The thing here is that no athlete running is the same, and anything can happen on race day. It’s essential to focus on what you can control, regardless of the weather, and trust your training. Also, it could be helpful to add a buffer of a couple of minutes during your race. Hence, you have the flexibility to slow down if you need to during it.
Do your running workouts at a pace faster than what you plan to run on race day. For example, if you plan to run intervals of 3 minutes at a pace slightly faster than a marathon pace effort, run these at a pace closer to your half-marathon goal pace. In other words, closer to 8:50-8:55 min/mile pace. Print this pace out, and write it down on a post-it note on your wall or whoever you need to see it to keep you motivated and remember your goal pace!
When I ran a sub-4-hour marathon, I made sure to get comfortable running a bit faster during Fartlek runs (runs with different paces during the run, both faster and slower). I also made sure to increase the duration of my long runs progressively. Hence, I had enough time spent on my feet, simulating what the fatigue on my legs would feel like on race day. Layering in some strides during some more effortless effort runs helped me learn how to push the pace on somewhat tired legs.
Training For The 4 Hour Marathon
Here I’ll describe the elements of the training plan, the minimum recommended length of the training plan, and why a training plan is so great in the first place.
My training plan intends to increase your maximum mileage and develop your running base to be super strong.
Doing this is a critical ingredient in running at a consistent pace for four hours or finding your unique way to get there.
The types of training to include in your sub-4-hour marathon build-up I’d recommend are:
The long, easy effort runs – once a week to increase your stamina, your endurance, and your heart and lung strength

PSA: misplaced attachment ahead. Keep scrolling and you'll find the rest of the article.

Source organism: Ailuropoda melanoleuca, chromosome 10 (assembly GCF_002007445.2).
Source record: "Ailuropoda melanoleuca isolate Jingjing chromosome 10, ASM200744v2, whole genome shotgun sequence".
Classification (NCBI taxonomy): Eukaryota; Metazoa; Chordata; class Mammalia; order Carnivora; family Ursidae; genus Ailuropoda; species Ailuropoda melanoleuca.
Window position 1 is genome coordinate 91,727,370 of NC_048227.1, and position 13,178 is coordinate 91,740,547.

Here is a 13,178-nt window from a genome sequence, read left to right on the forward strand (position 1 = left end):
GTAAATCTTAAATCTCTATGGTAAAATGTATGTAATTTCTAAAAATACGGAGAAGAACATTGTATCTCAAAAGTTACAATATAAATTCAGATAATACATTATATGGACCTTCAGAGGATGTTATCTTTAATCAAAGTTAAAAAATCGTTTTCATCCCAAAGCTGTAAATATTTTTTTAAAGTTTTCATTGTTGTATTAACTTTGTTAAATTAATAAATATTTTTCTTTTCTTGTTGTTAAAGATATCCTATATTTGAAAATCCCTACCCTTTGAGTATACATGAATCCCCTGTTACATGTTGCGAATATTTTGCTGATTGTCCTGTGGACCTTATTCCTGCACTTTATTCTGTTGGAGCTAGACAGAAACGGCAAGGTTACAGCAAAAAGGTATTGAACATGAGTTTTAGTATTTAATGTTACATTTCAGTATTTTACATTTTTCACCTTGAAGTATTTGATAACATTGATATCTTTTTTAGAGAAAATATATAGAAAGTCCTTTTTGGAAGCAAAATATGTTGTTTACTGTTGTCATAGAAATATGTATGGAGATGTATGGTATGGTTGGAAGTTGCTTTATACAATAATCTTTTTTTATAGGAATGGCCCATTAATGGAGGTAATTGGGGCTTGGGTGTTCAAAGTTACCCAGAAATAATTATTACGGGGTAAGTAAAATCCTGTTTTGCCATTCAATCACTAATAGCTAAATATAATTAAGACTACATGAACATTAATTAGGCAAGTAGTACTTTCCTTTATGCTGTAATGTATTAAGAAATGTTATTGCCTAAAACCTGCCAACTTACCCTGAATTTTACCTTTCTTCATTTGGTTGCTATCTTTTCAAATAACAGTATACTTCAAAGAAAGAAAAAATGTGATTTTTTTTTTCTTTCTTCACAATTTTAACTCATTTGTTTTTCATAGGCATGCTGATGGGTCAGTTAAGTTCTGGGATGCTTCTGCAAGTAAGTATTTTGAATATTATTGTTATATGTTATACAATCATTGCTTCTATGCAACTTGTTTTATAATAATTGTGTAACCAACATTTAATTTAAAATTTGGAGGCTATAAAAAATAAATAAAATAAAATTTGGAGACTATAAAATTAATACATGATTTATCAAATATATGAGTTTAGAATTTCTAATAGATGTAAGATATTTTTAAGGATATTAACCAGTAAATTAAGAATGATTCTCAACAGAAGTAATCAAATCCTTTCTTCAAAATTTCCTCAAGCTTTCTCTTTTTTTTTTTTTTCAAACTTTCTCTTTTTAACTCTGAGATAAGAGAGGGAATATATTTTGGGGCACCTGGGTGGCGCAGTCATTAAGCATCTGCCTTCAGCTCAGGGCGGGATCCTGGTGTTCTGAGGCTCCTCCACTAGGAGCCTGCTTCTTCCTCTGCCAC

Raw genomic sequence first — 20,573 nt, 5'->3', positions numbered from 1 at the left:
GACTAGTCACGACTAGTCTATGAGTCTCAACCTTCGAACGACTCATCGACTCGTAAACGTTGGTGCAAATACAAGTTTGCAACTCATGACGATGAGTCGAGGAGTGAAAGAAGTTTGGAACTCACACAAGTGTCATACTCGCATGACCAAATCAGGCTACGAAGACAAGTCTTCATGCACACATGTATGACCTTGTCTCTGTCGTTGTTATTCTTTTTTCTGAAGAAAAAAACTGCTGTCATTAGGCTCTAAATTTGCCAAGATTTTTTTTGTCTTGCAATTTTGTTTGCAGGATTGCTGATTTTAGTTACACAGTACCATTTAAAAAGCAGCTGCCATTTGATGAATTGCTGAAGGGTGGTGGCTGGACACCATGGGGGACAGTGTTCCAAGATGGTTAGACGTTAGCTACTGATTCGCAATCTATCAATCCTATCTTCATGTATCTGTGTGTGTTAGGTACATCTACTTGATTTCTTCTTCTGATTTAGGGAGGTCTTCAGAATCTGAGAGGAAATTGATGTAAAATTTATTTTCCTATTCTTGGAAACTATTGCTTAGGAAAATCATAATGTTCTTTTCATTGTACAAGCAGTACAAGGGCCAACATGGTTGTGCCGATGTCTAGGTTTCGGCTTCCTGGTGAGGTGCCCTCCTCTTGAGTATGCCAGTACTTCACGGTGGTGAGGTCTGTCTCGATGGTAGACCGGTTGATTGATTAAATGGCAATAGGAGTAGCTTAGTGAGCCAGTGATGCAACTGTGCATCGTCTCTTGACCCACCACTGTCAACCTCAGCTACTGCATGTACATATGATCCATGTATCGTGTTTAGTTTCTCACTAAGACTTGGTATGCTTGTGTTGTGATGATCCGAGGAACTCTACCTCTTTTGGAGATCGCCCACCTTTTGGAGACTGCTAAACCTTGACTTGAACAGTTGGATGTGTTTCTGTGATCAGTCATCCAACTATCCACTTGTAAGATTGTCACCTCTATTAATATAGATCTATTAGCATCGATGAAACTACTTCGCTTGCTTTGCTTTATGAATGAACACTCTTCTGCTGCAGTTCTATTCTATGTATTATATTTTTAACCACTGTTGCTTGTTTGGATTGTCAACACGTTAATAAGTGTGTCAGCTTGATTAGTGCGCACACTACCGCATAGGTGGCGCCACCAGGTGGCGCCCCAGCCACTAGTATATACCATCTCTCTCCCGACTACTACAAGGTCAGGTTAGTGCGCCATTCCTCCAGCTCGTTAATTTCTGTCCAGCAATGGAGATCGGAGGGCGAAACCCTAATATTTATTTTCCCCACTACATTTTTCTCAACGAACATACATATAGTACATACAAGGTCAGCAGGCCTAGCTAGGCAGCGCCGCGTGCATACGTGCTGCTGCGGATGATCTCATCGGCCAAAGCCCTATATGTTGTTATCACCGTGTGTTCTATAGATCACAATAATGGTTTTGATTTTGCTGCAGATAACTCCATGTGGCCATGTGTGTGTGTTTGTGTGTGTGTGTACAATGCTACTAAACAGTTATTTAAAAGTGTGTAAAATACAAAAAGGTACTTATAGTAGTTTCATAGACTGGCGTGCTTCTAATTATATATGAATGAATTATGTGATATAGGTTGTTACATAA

Interval training – introduce quicker paces to your training once a week to train your body to push the pace during race day. A great place to start would be to work towards breaking a 9-minute mile, as described here. Interval training is a mixture of running fast and slow, simply put!
Cross-training – include 1-2x/week to work your aerobic fitness in ways that running doesn’t. These sessions can range from 30-minutes to 60-minutes. You can access one of my favorite go-to cross-training workouts below!
Running technique and injury prevention drills (located here) – schedule time to perform these 2x/day daily to ensure your recovery approach between runs and between training blocks works best for you!
How Long Does It Take To Train For A Sub-4-Hour Marathon?
To build up the running stamina and the consistency of pace to run a sub-4hr marathon, most people with a reasonable base fitness level would require a complete minimum of six months. I recommend up to 8 if you’d like to include a pre-marathon base-building phase. The more time you give yourself, the slower you can progress in mileage and the added stress that marathon training brings. Doing this allows your body to acclimatize to new activities. It avoids the risk of overreaching or doing too much too soon.
Customizable Marathon Training Plan